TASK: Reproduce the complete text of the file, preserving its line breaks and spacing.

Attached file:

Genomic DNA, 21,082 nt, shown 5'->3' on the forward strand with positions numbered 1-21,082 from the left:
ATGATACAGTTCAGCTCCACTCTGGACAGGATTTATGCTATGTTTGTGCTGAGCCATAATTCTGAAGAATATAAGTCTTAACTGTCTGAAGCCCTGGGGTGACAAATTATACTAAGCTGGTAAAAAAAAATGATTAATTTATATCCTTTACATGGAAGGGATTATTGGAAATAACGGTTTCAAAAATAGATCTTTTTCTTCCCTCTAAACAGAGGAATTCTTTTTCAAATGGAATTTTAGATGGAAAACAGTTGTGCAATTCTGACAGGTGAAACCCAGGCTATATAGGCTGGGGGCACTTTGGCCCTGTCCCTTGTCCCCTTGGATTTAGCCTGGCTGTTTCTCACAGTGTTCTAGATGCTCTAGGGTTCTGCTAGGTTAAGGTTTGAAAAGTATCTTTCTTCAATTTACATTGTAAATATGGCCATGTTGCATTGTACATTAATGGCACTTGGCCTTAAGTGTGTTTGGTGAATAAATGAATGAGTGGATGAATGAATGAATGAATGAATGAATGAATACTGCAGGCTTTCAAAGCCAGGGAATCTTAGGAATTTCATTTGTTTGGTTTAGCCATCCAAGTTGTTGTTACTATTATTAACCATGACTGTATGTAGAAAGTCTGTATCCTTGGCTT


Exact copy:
Genomic DNA, 21,082 nt, shown 5'->3' on the forward strand with positions numbered 1-21,082 from the left:
ATGATACAGTTCAGCTCCACTCTGGACAGGATTTATGCTATGTTTGTGCTGAGCCATAATTCTGAAGAATATAAGTCTTAACTGTCTGAAGCCCTGGGGTGACAAATTATACTAAGCTGGTAAAAAAAAATGATTAATTTATATCCTTTACATGGAAGGGATTATTGGAAATAACGGTTTCAAAAATAGATCTTTTTCTTCCCTCTAAACAGAGGAATTCTTTTTCAAATGGAATTTTAGATGGAAAACAGTTGTGCAATTCTGACAGGTGAAACCCAGGCTATATAGGCTGGGGGCACTTTGGCCCTGTCCCTTGTCCCCTTGGATTTAGCCTGGCTGTTTCTCACAGTGTTCTAGATGCTCTAGGGTTCTGCTAGGTTAAGGTTTGAAAAGTATCTTTCTTCAATTTACATTGTAAATATGGCCATGTTGCATTGTACATTAATGGCACTTGGCCTTAAGTGTGTTTGGTGAATAAATGAATGAGTGGATGAATGAATGAATGAATGAATGAATGAATACTGCAGGCTTTCAAAGCCAGGGAATCTTAGGAATTTCATTTGTTTGGTTTAGCCATCCAAGTTGTTGTTACTATTATTAACCATGACTGTATGTAGAAAGTCTGTATCCTTGGCTT